Yes, a Dutch oven works very well. We have one and it works great in the WFO.
    You're right, Maori call below ground cooking "hangi" and I rather enjoy it.

    Leave a comment:


  • JRPizza
    replied
    You might want to consider 39". It's right in the middle of the FB plan's 36 and 42 and the numbers work out really well if you build a hemispherical brick arch. When we do retained heat baking we often cook with two big pans in the oven. Yes a bigger oven can take more wood to heat but we just make sure we cook a minimum of two if not 3 things every time we fire We typically follow pizza with roast chicken in the AM and a pork or beef roast in the afternoon, along with any veggies we want to cook (acorn squash is a favorite). The next 3 or 4 meals are planned around the meat we have cooked.

    Leave a comment:


  • NCMan
    replied
    Originally posted by MarkJerling View Post

    You really cannot have too much insulation.
    Very good advice. To that, I would add to consider using well-placed thermal breaks.

    Leave a comment:


  • Boogie-D
    replied
    Thank you so much mark this is very useful information... I really appreciate it... I plan to use my big cast iron Dutch oven inside the oven... part of my design is that big old antique beast need to fit inside... and I want to do large roast of meat as well...

    one thing we do in Hawaii is imu cooking... below ground... Maori have this tradition as well... in fact for thanksgiving we did 4 big square tins underground.... we look at the wfo as an above ground imu that we can cook traditional Hawaiian food in.... I am thinking my original plan of 37 inches is on track... mahalo.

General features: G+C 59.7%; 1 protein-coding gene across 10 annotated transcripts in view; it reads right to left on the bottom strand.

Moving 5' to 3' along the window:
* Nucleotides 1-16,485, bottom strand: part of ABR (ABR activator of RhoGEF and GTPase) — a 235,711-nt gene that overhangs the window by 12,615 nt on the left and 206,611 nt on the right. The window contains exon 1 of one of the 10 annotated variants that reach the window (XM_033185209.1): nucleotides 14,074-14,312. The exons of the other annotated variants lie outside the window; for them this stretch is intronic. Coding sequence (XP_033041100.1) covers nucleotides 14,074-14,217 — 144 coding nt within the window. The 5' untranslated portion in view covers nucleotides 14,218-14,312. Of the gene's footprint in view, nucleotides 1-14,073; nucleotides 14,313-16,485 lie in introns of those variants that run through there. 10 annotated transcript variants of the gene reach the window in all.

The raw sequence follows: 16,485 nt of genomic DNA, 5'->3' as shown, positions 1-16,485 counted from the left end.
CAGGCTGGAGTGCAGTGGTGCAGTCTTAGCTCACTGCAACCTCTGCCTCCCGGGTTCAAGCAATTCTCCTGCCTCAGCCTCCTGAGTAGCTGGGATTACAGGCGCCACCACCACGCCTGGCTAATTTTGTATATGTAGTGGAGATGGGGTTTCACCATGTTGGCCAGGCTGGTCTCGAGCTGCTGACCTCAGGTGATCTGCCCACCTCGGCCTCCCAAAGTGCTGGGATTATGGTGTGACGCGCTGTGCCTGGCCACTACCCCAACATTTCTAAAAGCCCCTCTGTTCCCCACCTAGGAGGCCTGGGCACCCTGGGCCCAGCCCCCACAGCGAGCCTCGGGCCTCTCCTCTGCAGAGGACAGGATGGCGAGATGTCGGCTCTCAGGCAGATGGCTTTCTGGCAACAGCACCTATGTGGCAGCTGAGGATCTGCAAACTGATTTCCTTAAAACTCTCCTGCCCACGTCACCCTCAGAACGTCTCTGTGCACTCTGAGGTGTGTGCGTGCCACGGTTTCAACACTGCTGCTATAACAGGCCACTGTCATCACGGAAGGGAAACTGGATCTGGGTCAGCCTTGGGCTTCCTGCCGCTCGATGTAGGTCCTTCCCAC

Leave a comment:


  • MarkJerling
    replied
    Originally posted by Boogie-D View Post
    Hey mark how do you feel about the size of your oven 42” to big? Not big enough?
    For us, it's pretty much perfect. I find it's good for 2-3 large pizzas at one time which is good when we have lots of people round. When it's just us, or a small group of friends, then it is larger than it needs to be as I then seldom cook more than one pizza at a time. Where the size works really well is when doing roasts as I can fit a pretty big dish or a few dishes in the oven at the same time. If I did it again, I'd probably go for the same size. If I was to go smaller, I'd not go smaller than 38".

    I have not yet started experimenting with baking bread but that's next on the "to-do" list. I think the larger size will be good for bread baking too.

    The one thing that I will absolutely recommend, is to go overboard with insulation. With mine, I have 25mm of furnace blanket and then 150mm of regular fibreglass insulation and then a foil layer, with perforations for steam. Over insulating has meant that the oven holds it heat really, really well. I would have liked to go to 50mm furnace blanket and then the regular insulation but the furnace insulation was very expensive. You really cannot have too much insulation.

    Leave a comment:


  • Boogie-D
    replied
    Hey mark how do you feel about the size of your oven 42” to big? Not big enough?

    Leave a comment: